The following URL may be useful to inquisitive minds, that would like to peruse current, state activity (i.e., RSA's)regarding transportation.

http://www.gencourt.state.nh.us/rsa/html/NHTOC/NHTOC-XX.htm


Anonymous said...

Mr. Rattler, in the last year 2 commercial buildings have been proposed in Moultonboro. As far as I know both are DOA. The town appears to be polarized on the issue. Any suggestions?

Mt. Rattler said...

To Anon: I am not against commercial business on entering our town, however the majority of us agree that chain store facades are not what we want here. I suggest putting Architectual restrictions, strictly in the village district. Thus keeping with the village atmosphere we are leaning towards. In regards to commercial zones along 25, I'm not suggesting pushing for changes of pre existing businesses, but for any new incoming buildings. We should adjust the master plan to have basic Architectual guidelines that a business needs to adhere to. I believe they should have wiggle room, to adjust their buildings look to fit their vision, but at least we the residents, can have basic guidelines in place, knowing what will be put up, will look somewhat New England in character. It's a fine line, I understand, but we have to draw a line to a degree if we are to make our pretty little "village" stay a step up from what we see plaguing the commercial zones, of the such as Tilton, Gilford etc.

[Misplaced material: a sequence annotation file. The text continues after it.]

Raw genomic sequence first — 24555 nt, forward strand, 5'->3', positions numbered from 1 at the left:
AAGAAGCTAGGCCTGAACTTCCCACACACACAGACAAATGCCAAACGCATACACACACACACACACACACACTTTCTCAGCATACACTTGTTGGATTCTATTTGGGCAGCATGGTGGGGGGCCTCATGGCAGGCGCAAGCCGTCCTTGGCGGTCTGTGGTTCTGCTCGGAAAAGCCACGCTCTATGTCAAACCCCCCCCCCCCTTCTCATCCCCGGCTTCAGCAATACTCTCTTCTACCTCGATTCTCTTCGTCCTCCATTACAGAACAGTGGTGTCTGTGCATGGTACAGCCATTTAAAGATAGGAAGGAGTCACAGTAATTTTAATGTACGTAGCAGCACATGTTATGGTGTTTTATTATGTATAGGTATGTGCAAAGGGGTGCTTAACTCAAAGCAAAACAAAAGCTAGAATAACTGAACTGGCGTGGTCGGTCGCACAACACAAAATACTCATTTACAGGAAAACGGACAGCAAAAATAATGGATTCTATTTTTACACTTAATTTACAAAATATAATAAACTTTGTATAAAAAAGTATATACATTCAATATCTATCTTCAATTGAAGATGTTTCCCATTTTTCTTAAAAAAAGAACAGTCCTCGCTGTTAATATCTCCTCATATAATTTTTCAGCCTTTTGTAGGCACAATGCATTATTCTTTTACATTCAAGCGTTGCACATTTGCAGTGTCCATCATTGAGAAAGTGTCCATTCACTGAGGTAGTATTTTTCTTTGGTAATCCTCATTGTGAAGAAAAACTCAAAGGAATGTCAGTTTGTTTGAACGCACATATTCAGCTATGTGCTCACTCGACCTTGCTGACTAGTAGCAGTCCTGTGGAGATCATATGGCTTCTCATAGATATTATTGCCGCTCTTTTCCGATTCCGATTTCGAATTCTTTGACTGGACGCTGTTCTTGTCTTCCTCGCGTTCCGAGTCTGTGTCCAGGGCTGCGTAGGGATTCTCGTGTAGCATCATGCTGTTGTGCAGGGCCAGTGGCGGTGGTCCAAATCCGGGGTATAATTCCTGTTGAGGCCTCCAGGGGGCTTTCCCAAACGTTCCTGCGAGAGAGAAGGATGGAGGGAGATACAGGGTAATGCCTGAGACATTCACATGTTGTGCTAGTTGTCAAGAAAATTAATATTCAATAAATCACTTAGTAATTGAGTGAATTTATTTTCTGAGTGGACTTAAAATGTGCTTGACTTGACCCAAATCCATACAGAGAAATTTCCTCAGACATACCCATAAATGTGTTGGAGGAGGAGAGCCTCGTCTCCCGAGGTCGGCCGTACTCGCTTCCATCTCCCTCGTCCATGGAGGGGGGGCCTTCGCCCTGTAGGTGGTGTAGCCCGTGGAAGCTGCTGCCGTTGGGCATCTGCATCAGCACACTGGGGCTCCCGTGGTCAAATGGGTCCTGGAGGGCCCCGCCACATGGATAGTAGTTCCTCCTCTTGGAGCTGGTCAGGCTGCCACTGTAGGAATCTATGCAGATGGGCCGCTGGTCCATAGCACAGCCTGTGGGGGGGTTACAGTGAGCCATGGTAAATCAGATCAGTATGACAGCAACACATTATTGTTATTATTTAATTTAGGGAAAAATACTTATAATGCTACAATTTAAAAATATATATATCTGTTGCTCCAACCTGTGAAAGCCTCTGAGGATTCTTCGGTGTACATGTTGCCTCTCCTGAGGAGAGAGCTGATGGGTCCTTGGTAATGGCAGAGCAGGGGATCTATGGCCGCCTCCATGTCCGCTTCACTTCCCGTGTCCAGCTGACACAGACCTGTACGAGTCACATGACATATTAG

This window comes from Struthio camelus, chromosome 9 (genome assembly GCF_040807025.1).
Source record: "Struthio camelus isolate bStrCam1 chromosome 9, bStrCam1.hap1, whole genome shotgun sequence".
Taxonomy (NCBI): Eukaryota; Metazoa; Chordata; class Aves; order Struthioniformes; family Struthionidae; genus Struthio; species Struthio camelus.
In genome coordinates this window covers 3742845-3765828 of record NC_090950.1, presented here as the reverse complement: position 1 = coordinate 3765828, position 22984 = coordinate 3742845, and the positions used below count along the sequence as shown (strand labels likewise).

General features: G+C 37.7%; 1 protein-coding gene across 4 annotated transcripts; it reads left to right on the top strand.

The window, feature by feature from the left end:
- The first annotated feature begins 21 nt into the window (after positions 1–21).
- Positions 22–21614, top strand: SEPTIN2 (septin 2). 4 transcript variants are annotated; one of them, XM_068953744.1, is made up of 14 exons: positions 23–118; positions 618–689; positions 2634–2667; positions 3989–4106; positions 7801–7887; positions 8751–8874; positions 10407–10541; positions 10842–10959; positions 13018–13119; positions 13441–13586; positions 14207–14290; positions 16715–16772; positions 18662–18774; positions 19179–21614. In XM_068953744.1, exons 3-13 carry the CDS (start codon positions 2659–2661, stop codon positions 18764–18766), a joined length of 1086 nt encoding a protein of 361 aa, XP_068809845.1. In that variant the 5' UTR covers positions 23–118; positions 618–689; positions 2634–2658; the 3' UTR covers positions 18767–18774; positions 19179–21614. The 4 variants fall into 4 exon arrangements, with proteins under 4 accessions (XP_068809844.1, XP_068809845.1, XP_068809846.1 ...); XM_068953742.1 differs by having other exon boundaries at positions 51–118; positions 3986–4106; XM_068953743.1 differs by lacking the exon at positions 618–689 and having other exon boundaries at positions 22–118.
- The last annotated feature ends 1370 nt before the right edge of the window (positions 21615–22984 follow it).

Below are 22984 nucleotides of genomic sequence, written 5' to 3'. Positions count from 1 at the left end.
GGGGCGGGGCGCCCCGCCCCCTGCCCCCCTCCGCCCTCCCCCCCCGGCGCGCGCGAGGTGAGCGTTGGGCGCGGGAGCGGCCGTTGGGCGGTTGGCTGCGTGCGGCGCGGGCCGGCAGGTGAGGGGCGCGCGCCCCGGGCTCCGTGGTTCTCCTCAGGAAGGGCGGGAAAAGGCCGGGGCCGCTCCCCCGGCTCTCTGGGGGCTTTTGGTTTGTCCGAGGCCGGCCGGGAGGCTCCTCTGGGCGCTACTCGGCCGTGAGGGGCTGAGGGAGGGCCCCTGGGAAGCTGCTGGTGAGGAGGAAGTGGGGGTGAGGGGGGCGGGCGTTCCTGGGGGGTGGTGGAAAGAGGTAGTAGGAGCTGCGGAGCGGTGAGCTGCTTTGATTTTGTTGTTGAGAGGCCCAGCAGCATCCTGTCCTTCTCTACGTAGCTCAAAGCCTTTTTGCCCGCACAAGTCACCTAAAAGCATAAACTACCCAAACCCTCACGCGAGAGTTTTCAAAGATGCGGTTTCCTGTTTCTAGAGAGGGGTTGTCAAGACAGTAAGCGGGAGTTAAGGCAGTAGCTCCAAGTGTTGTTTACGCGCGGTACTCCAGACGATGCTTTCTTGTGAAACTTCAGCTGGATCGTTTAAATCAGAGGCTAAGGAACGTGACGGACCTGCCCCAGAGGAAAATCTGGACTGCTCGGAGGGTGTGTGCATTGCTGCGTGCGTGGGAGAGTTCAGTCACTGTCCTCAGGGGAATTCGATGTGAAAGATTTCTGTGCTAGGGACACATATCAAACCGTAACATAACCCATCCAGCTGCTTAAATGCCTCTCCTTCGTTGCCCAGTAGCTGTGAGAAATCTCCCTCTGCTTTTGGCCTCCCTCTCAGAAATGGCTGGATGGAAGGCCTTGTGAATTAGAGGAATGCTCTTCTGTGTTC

Fair All Around.. said...

Suggestions : Mr Rattler will have some good ideas, but we need to look at the options the town has to make this Fair to all. Planning - zoning is the only key. The commercial property owners have rights, within limits, to sell to who ever they please. We can not flat out ban a type of use for a property, tho there are a few restrictions..school proximity being one, if we adopt it...
While we can not ban most uses, an archetectural Review Board would ease the problem for both sides. We can help potential commercial buildings be more in keeping with their surroundings. We can also protect other commercial property owners from having a detrimental design built next door, saving their investment. I believe this is the only avenue open to us, thru P - Z

Mt. Rattler said...

I concur.